A biotech solution for the mining sector

Bnamericas Published: Thursday, August 11, 2022
A biotech solution for the mining sector

The safe and efficient handling of tailings is a critical issue for a mining sector that seeks to remain competitive and become environmentally sustainable.

Chilean startup Domolif seeks to help it achieve both objectives through the use of biotechnological solutions involving bacteria. Under the circular economy concept, Domolif focuses on providing construction material made from tailings.

CEO Pamela Chávez explains how its solutions work.

BNamericas: What were the main reasons that motivated Domolif to seek a biotech solution for tailings management?

Chávez: Various mining processes are polluting. When we started working for the mining sector in 2014, we realized that 70% of tailings water was lost through filtration and/or evaporation. That is why we sought solutions through microbiology.

We first proposed safer tailings disposal, changing from sludge to solid. Then we found bacteria capable of segmenting tailings to recover water and we analyzed how to use tailings as raw material to do something else. While [others] were thinking about how to control tailings, we were doing pilots to produce cement from tailings. This is how green concrete emerged, which aims to make prefabricated materials using 100% materials from mining tailings.

Another big mining problem is pollution by particulate matter that affects people by breathing high silica content. Chile has a national plan to eradicate silicosis by 2030, but the numbers have been increasing because extraction has increased and therefore the movement of earth too.

Searching for existing solutions, we only found protective materials such as masks or extraction hoods, but none of them could do the job in the place. We found a microorganism capable of extracting oxygen molecules from breathable silica dioxide to convert them into crystals of higher molecular weight. Due to their weight, they aren't suspended and become unbreathable.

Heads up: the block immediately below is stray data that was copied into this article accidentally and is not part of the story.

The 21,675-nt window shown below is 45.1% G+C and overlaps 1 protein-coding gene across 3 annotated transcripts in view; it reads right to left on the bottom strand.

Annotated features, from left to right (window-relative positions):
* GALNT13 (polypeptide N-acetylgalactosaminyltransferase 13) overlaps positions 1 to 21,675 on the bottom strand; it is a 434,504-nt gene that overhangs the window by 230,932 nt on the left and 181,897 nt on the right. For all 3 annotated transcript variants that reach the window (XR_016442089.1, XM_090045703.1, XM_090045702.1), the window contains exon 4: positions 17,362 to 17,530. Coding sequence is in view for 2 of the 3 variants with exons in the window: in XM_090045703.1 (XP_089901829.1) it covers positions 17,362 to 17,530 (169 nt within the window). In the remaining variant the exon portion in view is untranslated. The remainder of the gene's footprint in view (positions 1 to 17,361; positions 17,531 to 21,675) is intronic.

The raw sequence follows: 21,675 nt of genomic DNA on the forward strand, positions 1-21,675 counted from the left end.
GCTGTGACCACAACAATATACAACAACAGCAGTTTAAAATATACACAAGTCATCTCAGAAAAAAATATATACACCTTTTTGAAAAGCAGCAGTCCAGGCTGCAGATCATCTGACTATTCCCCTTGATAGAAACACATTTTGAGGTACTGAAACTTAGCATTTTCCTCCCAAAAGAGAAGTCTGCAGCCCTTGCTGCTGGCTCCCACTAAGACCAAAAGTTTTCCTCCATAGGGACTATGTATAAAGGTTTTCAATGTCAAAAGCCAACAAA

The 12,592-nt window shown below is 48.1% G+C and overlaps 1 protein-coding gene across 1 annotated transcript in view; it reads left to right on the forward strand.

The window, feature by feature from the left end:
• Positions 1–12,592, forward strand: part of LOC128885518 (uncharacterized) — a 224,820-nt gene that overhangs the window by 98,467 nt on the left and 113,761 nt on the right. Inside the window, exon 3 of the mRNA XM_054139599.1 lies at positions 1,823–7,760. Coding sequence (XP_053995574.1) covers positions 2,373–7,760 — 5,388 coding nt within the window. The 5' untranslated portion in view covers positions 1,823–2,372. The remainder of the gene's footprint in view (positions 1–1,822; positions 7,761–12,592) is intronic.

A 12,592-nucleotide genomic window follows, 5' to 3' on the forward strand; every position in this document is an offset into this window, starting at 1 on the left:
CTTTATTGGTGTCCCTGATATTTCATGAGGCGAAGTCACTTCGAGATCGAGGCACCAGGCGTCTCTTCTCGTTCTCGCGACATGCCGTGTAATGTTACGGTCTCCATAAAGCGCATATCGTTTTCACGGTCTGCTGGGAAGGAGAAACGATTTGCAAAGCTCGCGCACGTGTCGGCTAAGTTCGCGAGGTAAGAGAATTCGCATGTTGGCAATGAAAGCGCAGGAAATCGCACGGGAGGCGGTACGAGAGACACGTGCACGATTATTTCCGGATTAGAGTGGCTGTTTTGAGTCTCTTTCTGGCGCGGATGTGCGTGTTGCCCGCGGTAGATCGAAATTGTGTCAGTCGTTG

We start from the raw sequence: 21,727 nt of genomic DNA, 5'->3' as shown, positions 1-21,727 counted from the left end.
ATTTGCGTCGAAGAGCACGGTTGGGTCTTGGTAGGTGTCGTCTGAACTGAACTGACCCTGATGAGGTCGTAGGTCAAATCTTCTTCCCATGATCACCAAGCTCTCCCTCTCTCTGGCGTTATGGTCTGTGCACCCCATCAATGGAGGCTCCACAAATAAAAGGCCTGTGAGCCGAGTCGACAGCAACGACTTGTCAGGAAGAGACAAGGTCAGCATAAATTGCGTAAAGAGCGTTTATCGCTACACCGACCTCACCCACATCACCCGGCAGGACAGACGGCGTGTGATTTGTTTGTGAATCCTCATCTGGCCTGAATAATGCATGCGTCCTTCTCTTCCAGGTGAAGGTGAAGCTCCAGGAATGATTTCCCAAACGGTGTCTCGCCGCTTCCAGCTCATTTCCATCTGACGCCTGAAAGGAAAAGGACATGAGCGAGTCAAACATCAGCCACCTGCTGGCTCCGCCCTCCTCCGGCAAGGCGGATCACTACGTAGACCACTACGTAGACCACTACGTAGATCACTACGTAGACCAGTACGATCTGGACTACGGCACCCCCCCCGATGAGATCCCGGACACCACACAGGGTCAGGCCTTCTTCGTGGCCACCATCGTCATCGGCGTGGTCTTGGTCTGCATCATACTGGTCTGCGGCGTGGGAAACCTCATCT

Currently, we're in the process of validating and commercializing this product to definitively eradicate silica from the emission source.

BNamericas: What are the benefits of green concrete?

Chávez: We make a substitute for cement. In terms of installed capacity, if the entire cement industry was one country, it would be the third most polluting country. It's not a sustainable enterprise. But there's more awareness about the importance of using sustainable materials, such as green concrete, for construction.

BNamericas: How is water recovered from the tailings?  

Chávez: Water is reinjected and goes to the concentrator. This water is much cheaper than desalinated water. Therefore, recovering water from tailings brings great benefits to the process.

BNamericas: Which mining companies are using this type of innovation?

Chávez: We're working with Antofagasta Minerals and BHP. But there's worldwide interest and we have been called from Australia and Brazil.

BNamericas: What investment is required to adopt these technologies?

Chávez: It's not as expensive as one might think. This application arises from a joint effort between the mining company and research teams to gradually resolve bottlenecks. In terms of investment, clients have been motivated and are investing in the first steps of the necessary research.

BNamericas: How is Domolif involved in mining biotech projects?

Chávez: Much of tailings disposal and recovery is done in pilot tests to determine viability. Many companies have been testing. In particular, Escondida has studied these technologies well. With them, we piloted at the Laguna Seca dam and it worked quite well.

The particularity of making cement is due to how the tailings are disposed of, meaning some changes depend on the companies. We act as the developers of the enabling technologies for these transformations.

BNamericas: What is missing to perfect your solutions?